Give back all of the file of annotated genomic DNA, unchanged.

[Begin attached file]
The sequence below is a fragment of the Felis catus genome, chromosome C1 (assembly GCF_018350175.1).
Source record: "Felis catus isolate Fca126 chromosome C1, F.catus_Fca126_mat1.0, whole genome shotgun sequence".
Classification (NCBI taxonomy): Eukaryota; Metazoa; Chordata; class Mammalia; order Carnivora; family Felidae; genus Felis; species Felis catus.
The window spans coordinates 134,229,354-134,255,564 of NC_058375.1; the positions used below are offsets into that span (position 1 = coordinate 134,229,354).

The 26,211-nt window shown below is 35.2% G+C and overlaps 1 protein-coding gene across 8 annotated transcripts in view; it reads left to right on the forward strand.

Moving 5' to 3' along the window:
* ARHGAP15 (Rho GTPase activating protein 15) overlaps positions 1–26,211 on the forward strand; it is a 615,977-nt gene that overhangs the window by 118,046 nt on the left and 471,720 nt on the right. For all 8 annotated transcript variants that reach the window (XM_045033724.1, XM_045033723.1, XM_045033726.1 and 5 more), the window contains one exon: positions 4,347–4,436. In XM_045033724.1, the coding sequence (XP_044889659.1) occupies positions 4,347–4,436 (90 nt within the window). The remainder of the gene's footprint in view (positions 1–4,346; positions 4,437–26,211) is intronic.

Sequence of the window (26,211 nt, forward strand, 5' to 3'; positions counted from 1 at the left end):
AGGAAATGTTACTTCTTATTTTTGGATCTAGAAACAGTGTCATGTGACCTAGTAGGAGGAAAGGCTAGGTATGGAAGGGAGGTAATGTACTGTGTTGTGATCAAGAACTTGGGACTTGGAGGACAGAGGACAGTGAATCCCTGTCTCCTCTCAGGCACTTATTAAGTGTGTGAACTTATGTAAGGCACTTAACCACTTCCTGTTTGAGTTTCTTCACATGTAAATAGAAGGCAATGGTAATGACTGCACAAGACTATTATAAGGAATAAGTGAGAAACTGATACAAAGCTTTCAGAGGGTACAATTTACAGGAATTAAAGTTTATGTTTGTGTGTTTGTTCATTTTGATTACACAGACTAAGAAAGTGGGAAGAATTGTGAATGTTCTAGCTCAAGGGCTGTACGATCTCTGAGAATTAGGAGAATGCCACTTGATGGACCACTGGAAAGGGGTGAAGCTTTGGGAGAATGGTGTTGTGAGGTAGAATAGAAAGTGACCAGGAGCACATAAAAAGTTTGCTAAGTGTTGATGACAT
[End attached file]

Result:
The sequence below is a fragment of the Felis catus genome, chromosome C1 (assembly GCF_018350175.1).
Source record: "Felis catus isolate Fca126 chromosome C1, F.catus_Fca126_mat1.0, whole genome shotgun sequence".
Classification (NCBI taxonomy): Eukaryota; Metazoa; Chordata; class Mammalia; order Carnivora; family Felidae; genus Felis; species Felis catus.
The window spans coordinates 134,229,354-134,255,564 of NC_058375.1; the positions used below are offsets into that span (position 1 = coordinate 134,229,354).

The 26,211-nt window shown below is 35.2% G+C and overlaps 1 protein-coding gene across 8 annotated transcripts in view; it reads left to right on the forward strand.

Moving 5' to 3' along the window:
* ARHGAP15 (Rho GTPase activating protein 15) overlaps positions 1–26,211 on the forward strand; it is a 615,977-nt gene that overhangs the window by 118,046 nt on the left and 471,720 nt on the right. For all 8 annotated transcript variants that reach the window (XM_045033724.1, XM_045033723.1, XM_045033726.1 and 5 more), the window contains one exon: positions 4,347–4,436. In XM_045033724.1, the coding sequence (XP_044889659.1) occupies positions 4,347–4,436 (90 nt within the window). The remainder of the gene's footprint in view (positions 1–4,346; positions 4,437–26,211) is intronic.

Sequence of the window (26,211 nt, forward strand, 5' to 3'; positions counted from 1 at the left end):
AGGAAATGTTACTTCTTATTTTTGGATCTAGAAACAGTGTCATGTGACCTAGTAGGAGGAAAGGCTAGGTATGGAAGGGAGGTAATGTACTGTGTTGTGATCAAGAACTTGGGACTTGGAGGACAGAGGACAGTGAATCCCTGTCTCCTCTCAGGCACTTATTAAGTGTGTGAACTTATGTAAGGCACTTAACCACTTCCTGTTTGAGTTTCTTCACATGTAAATAGAAGGCAATGGTAATGACTGCACAAGACTATTATAAGGAATAAGTGAGAAACTGATACAAAGCTTTCAGAGGGTACAATTTACAGGAATTAAAGTTTATGTTTGTGTGTTTGTTCATTTTGATTACACAGACTAAGAAAGTGGGAAGAATTGTGAATGTTCTAGCTCAAGGGCTGTACGATCTCTGAGAATTAGGAGAATGCCACTTGATGGACCACTGGAAAGGGGTGAAGCTTTGGGAGAATGGTGTTGTGAGGTAGAATAGAAAGTGACCAGGAGCACATAAAAAGTTTGCTAAGTGTTGATGACAT